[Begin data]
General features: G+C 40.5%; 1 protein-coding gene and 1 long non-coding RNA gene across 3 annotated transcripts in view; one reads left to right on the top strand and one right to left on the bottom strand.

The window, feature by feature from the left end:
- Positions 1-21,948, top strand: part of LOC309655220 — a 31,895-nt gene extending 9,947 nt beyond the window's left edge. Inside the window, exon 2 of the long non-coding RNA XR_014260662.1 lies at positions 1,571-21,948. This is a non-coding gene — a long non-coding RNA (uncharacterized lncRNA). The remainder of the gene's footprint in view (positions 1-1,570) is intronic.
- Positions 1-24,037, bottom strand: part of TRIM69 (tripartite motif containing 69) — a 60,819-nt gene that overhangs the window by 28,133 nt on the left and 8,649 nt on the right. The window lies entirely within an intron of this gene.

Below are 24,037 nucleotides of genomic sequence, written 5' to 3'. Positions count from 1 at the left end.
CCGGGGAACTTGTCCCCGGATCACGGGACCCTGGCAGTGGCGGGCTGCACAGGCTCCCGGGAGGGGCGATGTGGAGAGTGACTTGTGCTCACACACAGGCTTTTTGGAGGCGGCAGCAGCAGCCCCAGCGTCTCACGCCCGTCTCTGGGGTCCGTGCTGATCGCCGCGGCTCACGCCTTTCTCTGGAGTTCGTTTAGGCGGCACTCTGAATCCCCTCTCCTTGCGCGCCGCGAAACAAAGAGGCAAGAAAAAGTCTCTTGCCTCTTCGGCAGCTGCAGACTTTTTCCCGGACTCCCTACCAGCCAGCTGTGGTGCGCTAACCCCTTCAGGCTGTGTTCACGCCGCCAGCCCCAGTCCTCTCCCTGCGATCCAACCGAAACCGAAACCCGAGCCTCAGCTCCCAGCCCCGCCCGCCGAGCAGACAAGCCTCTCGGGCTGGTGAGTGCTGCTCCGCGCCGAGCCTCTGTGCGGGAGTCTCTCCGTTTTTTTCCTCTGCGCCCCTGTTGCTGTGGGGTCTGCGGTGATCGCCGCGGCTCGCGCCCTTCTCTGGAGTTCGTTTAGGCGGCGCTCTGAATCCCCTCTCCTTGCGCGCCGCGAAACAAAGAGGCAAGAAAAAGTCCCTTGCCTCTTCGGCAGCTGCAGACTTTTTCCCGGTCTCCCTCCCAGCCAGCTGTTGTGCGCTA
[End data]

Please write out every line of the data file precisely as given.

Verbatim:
General features: G+C 40.5%; 1 protein-coding gene and 1 long non-coding RNA gene across 3 annotated transcripts in view; one reads left to right on the top strand and one right to left on the bottom strand.

The window, feature by feature from the left end:
- Positions 1-21,948, top strand: part of LOC309655220 — a 31,895-nt gene extending 9,947 nt beyond the window's left edge. Inside the window, exon 2 of the long non-coding RNA XR_014260662.1 lies at positions 1,571-21,948. This is a non-coding gene — a long non-coding RNA (uncharacterized lncRNA). The remainder of the gene's footprint in view (positions 1-1,570) is intronic.
- Positions 1-24,037, bottom strand: part of TRIM69 (tripartite motif containing 69) — a 60,819-nt gene that overhangs the window by 28,133 nt on the left and 8,649 nt on the right. The window lies entirely within an intron of this gene.

Below are 24,037 nucleotides of genomic sequence, written 5' to 3'. Positions count from 1 at the left end.
CCGGGGAACTTGTCCCCGGATCACGGGACCCTGGCAGTGGCGGGCTGCACAGGCTCCCGGGAGGGGCGATGTGGAGAGTGACTTGTGCTCACACACAGGCTTTTTGGAGGCGGCAGCAGCAGCCCCAGCGTCTCACGCCCGTCTCTGGGGTCCGTGCTGATCGCCGCGGCTCACGCCTTTCTCTGGAGTTCGTTTAGGCGGCACTCTGAATCCCCTCTCCTTGCGCGCCGCGAAACAAAGAGGCAAGAAAAAGTCTCTTGCCTCTTCGGCAGCTGCAGACTTTTTCCCGGACTCCCTACCAGCCAGCTGTGGTGCGCTAACCCCTTCAGGCTGTGTTCACGCCGCCAGCCCCAGTCCTCTCCCTGCGATCCAACCGAAACCGAAACCCGAGCCTCAGCTCCCAGCCCCGCCCGCCGAGCAGACAAGCCTCTCGGGCTGGTGAGTGCTGCTCCGCGCCGAGCCTCTGTGCGGGAGTCTCTCCGTTTTTTTCCTCTGCGCCCCTGTTGCTGTGGGGTCTGCGGTGATCGCCGCGGCTCGCGCCCTTCTCTGGAGTTCGTTTAGGCGGCGCTCTGAATCCCCTCTCCTTGCGCGCCGCGAAACAAAGAGGCAAGAAAAAGTCCCTTGCCTCTTCGGCAGCTGCAGACTTTTTCCCGGTCTCCCTCCCAGCCAGCTGTTGTGCGCTA